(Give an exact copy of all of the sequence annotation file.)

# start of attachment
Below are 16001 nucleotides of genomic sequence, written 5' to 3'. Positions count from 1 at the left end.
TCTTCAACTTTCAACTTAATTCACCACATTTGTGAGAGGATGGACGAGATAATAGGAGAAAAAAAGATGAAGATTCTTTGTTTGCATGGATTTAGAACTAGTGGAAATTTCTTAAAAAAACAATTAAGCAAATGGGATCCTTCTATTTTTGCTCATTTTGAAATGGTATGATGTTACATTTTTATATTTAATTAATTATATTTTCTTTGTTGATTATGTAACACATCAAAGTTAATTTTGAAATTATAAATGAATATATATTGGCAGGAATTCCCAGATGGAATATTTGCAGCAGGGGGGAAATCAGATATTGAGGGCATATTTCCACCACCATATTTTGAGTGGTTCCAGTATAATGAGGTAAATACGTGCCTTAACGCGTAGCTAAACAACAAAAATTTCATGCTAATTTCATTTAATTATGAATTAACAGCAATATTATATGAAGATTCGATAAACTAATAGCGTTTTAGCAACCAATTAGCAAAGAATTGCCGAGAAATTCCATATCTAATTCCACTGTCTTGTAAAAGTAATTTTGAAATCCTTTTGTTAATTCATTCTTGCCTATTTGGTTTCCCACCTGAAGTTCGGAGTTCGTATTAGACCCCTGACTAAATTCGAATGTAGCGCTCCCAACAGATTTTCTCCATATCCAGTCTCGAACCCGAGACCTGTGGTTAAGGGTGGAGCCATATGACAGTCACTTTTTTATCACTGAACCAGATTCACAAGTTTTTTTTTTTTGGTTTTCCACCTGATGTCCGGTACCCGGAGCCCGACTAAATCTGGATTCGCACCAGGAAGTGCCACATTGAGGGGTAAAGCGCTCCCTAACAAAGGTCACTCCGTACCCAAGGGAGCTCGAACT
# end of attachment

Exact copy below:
Below are 16001 nucleotides of genomic sequence, written 5' to 3'. Positions count from 1 at the left end.
TCTTCAACTTTCAACTTAATTCACCACATTTGTGAGAGGATGGACGAGATAATAGGAGAAAAAAAGATGAAGATTCTTTGTTTGCATGGATTTAGAACTAGTGGAAATTTCTTAAAAAAACAATTAAGCAAATGGGATCCTTCTATTTTTGCTCATTTTGAAATGGTATGATGTTACATTTTTATATTTAATTAATTATATTTTCTTTGTTGATTATGTAACACATCAAAGTTAATTTTGAAATTATAAATGAATATATATTGGCAGGAATTCCCAGATGGAATATTTGCAGCAGGGGGGAAATCAGATATTGAGGGCATATTTCCACCACCATATTTTGAGTGGTTCCAGTATAATGAGGTAAATACGTGCCTTAACGCGTAGCTAAACAACAAAAATTTCATGCTAATTTCATTTAATTATGAATTAACAGCAATATTATATGAAGATTCGATAAACTAATAGCGTTTTAGCAACCAATTAGCAAAGAATTGCCGAGAAATTCCATATCTAATTCCACTGTCTTGTAAAAGTAATTTTGAAATCCTTTTGTTAATTCATTCTTGCCTATTTGGTTTCCCACCTGAAGTTCGGAGTTCGTATTAGACCCCTGACTAAATTCGAATGTAGCGCTCCCAACAGATTTTCTCCATATCCAGTCTCGAACCCGAGACCTGTGGTTAAGGGTGGAGCCATATGACAGTCACTTTTTTATCACTGAACCAGATTCACAAGTTTTTTTTTTTTGGTTTTCCACCTGATGTCCGGTACCCGGAGCCCGACTAAATCTGGATTCGCACCAGGAAGTGCCACATTGAGGGGTAAAGCGCTCCCTAACAAAGGTCACTCCGTACCCAAGGGAGCTCGAACT